i would just like to let you know that you are a terrible influence.
I had pretty much put the 6 spd idea aside, far less than back burner.
With that being said, i was getting ready for work this week, minding my own business, and the ebay app on my phone sent a notice. One of the gear sets that I was watching had been reduced to a super stupid low price. It was a "best offer" listing, "Hmm," I said to myself, "that's interesting". About half an hour later I couldn't stand it any longer so I made a super stupid, low ball, less than shipping, offer on the already super stupid low price. Approximately an hour later, after I had arrived at work and was getting started with the day I got an alert saying the offer had been accepted. Well shit! Now I have a gear set on the way for less than $25 shipped. That's Not just the gears but the drum and forks too.
Now I have to check to see if that crankcase is still available and find the rest of the fixings for building a Franken-engine.
GPzMOD750- Hopefully my transmission swap right-up will come in helpful when you are ready to do yours. Or at least you can learn what not to do...only time will tell.
While on vacation in Belgium, France and Germany, I saw only one "vintage" Kawasaki. We were at the local village pub in Lombise, Belgium when this beauty pulled up. I speak virtually no French to compliment the bikes owner, so I just gave him a thumbs up as he walked by.
But while I was away, my connecting rod bearings and base gasket showed up in the mail. So now I have no excuse not to start assembling the bottom end while my cylinder head is still at the machinist.
Thanks for all the info!! Anxiously awaiting this transmission writeup.
I bought a Kz700 and got it minimally road worthy to ride back and fourth to class. It's my first "old" bike and absolutely fell in love... Now I'm contemplating an 810 kit and 6th gear.
When you do the trans writeup, can you mention what parts were needed from the 550? Im starting to collect zr transmission parts and want to try to have everything I need to do the swap before I start.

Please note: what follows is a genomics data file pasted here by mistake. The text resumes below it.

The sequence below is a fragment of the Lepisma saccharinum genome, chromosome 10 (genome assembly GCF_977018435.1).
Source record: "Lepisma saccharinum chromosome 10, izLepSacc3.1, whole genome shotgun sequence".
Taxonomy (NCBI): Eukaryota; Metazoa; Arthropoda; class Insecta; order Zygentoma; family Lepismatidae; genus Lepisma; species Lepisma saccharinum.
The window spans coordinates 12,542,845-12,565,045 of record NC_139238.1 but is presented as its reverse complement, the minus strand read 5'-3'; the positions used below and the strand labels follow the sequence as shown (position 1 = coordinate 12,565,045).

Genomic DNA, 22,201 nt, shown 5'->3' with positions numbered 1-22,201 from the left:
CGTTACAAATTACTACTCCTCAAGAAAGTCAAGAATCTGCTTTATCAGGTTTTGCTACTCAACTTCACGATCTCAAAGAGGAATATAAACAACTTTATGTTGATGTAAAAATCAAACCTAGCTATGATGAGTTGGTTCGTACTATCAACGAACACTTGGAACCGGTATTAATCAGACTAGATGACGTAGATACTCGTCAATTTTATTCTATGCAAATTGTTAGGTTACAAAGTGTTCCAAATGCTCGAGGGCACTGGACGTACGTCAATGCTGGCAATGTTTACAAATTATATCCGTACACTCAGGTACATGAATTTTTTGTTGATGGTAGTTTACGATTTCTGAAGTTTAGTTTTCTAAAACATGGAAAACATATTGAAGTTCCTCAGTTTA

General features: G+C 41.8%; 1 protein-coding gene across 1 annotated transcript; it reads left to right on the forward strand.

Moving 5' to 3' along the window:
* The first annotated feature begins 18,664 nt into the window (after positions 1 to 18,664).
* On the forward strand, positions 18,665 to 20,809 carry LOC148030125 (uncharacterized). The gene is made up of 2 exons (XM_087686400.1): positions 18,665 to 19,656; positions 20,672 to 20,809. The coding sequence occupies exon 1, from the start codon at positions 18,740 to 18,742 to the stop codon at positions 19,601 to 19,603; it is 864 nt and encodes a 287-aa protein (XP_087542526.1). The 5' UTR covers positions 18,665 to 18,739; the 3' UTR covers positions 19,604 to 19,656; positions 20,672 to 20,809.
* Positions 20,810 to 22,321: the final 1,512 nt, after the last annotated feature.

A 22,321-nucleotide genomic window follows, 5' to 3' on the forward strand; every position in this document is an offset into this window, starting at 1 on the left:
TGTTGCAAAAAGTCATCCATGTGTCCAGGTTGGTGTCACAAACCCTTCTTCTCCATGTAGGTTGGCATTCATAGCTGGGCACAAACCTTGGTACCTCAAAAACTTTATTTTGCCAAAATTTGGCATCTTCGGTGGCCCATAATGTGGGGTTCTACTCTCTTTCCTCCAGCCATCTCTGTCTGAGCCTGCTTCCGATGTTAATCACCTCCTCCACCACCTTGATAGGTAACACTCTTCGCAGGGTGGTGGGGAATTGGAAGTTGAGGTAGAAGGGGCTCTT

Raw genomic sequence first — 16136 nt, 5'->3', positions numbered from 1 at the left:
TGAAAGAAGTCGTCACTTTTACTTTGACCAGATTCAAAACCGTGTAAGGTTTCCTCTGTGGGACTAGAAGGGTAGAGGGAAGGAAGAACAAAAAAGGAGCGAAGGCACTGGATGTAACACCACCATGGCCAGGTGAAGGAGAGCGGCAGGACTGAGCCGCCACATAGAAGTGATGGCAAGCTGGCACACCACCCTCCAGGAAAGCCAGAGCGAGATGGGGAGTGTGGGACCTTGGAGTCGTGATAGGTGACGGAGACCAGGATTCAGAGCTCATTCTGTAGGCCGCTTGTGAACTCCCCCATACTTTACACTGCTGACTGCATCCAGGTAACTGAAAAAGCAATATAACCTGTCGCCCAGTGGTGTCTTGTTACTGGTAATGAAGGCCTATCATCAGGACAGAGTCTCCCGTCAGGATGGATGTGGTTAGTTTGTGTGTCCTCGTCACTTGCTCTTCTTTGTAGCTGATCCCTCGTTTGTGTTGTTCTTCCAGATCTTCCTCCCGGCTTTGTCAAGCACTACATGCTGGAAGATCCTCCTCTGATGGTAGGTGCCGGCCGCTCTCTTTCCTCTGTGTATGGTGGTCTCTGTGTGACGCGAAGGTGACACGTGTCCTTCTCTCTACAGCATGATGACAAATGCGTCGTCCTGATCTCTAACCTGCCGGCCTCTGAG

So I have finally found the time to assemble my bottom end now that my connecting rod bearings showed up. So that means I finally got to fully assemble the 6-speed transmission and seal the cases so its time to document what I did.
First what I needed for the swap:
1. zr/kz/gpz550 6-speed transmission. (They all have the same gear ratios. I had two ’84 gpz550 transmissions in my basement so that is the only reason I used that particular model. The zr550 has a 10mm longer output shaft in case you have a really wide rear tire.)
2. Shift drum and selector forks and rod from corresponding 6-speed transmission.
3. 550 style sprocket and splined retaining ring and bolts. ( I used a 530 17-Tooth 13mm offset sprocket. I have a non stock swingarm and rear wheel that required the offset sprocket)
What I also needed but can be reused from the 750:
1. Transmission bearing cap with clutch pushrod port. ( The gpz transmission I used is not a pushrod clutch, so the bearing cap was the wrong style. If you are doing this on a later model 750 with the lever type clutch release mechanism, then this not needed.)
2. Gear selector linkage.
3. Transmission cover.
4. Clutch assembly
5. Neutral spring and plunger
6. Shift drum alignment bolt
The transmission is simply installed in place just like the 750 transmission, only making sure that you have the correct style bearing cap installed for your particular clutch release type.
The 550 shift drum installs in exactly the same way as the original, BUT TAKE NOTE OF THE ORIENTATION OF THE SHIFT FORKS! The 550 shift forks install facing different directions from the 750 ones, so get a 550 manual to make sure you are installing the forks properly!!
Assemble the upper and lower case halves (making sure the shift drum is in the neutral position) and make sure that the transmission spins freely. There are shims that can be swapped out on the input shaft in the event that the transmission binds when the case is bolted together. The directions for this are in the service manual.
I luckily had no issues.
Install the gear shift mechanism to the shift drum. I then spun the input shaft with a cordless drill so I could get past the neutral lock out and made sure I could select all six gears before going any further.
Install the transmission cover as normal. On the kz750e I installed this on, the neutral indicator lamp switch and contact on the shift drum lined up perfectly and no modifications were needed to make it work. ( It is possible that other models with out the push rod clutch may need to have the shift drum contact plate unscrewed and re-indexed to align with the neutral switch on the transmission cover. Again…Possibly.)